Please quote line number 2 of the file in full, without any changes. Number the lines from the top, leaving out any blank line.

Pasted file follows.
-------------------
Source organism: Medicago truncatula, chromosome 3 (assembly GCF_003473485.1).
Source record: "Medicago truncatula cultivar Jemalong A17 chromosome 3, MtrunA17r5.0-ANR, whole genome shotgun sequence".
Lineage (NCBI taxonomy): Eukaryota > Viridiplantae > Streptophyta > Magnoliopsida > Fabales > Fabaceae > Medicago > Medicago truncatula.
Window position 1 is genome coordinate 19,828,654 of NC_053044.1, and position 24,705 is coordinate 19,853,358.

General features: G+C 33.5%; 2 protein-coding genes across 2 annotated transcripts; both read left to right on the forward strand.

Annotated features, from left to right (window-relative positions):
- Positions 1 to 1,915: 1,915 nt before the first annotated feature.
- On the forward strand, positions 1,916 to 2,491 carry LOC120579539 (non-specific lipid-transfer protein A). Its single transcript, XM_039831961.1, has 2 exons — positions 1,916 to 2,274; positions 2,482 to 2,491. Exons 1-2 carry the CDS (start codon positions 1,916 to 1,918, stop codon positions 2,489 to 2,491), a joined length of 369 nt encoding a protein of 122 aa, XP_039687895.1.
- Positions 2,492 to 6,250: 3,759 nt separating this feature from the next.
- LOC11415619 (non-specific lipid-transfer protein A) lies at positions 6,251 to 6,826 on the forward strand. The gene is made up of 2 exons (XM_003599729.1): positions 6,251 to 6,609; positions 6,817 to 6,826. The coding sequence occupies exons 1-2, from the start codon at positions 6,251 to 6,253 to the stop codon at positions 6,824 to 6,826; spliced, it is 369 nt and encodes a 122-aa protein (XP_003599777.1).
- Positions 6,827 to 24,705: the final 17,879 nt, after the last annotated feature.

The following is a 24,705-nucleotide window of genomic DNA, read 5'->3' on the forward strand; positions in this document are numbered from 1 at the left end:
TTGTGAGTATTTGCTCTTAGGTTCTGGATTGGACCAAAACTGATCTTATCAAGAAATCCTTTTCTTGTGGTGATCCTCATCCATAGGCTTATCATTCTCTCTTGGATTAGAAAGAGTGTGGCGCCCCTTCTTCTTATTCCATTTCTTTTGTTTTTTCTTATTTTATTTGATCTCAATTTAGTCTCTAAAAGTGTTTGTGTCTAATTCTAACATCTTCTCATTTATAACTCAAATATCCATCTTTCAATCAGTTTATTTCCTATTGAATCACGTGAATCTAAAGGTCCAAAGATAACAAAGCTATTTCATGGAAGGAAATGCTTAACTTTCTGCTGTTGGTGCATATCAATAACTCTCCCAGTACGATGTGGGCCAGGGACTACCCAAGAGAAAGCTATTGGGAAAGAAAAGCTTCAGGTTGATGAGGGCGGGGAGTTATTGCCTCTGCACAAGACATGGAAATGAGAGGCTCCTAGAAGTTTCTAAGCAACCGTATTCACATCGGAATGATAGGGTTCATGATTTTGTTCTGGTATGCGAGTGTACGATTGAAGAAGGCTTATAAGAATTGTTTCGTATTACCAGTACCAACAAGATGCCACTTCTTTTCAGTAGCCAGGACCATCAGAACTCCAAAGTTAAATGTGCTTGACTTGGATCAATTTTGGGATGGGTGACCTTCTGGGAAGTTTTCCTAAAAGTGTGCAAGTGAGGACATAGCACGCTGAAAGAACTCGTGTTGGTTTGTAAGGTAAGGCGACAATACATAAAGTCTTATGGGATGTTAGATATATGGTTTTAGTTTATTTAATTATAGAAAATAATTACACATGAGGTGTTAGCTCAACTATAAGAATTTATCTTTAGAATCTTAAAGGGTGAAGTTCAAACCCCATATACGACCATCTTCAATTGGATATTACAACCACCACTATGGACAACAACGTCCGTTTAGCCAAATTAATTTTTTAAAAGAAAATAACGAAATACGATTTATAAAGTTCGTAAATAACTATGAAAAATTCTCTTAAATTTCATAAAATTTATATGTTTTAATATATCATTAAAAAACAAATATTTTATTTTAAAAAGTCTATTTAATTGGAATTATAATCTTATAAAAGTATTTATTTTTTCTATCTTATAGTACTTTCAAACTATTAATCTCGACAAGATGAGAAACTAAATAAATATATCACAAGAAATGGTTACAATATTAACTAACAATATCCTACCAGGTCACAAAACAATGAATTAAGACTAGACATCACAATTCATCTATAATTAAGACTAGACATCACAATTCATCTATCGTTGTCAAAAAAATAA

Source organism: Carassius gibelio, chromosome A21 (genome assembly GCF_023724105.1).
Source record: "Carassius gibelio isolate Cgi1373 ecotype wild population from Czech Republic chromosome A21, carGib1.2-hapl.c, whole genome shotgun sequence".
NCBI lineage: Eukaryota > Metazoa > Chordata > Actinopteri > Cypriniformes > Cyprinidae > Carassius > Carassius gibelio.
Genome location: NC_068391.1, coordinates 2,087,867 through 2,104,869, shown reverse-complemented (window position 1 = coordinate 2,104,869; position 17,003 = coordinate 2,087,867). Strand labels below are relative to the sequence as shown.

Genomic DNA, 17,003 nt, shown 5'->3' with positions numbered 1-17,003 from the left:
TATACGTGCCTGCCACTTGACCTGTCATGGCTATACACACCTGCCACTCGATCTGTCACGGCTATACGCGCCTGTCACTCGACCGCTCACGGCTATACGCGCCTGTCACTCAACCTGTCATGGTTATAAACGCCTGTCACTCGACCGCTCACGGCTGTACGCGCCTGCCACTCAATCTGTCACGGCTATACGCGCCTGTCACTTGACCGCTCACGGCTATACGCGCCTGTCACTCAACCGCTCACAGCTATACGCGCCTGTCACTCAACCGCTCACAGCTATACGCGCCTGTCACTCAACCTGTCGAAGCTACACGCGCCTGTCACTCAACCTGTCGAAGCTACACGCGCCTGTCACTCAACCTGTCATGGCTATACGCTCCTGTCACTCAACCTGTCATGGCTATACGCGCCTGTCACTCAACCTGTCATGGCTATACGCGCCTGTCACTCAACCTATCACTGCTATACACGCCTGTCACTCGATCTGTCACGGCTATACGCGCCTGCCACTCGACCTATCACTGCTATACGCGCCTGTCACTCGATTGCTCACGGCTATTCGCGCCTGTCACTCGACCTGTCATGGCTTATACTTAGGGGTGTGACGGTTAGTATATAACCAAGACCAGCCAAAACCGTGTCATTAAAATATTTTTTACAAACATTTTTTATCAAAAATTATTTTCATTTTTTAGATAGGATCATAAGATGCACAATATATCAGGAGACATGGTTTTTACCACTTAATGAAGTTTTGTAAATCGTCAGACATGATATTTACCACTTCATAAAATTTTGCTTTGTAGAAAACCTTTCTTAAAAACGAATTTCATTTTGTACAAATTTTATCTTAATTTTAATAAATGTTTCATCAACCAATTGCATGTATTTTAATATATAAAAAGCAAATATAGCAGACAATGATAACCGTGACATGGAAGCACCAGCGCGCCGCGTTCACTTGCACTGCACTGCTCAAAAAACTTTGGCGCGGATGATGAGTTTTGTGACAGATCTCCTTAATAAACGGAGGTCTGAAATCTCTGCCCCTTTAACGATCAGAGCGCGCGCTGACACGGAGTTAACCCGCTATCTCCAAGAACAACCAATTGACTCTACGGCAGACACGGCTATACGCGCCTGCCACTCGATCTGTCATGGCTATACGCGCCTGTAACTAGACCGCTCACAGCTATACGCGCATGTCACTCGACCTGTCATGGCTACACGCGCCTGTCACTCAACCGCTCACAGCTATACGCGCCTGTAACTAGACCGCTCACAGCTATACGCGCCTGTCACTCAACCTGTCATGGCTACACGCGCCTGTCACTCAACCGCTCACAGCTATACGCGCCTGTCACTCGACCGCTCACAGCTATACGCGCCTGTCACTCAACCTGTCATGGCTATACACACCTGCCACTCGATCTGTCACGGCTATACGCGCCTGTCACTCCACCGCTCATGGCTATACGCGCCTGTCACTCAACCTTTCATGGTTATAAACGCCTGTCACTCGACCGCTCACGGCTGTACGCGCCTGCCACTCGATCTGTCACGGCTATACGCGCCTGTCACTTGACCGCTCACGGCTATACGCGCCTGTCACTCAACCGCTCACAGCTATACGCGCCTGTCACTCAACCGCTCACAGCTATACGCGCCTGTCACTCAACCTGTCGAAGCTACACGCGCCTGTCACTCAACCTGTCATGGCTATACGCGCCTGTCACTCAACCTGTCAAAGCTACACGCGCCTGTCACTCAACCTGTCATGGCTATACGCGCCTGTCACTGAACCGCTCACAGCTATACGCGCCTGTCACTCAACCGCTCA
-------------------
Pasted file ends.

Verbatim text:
Source record: "Medicago truncatula cultivar Jemalong A17 chromosome 3, MtrunA17r5.0-ANR, whole genome shotgun sequence".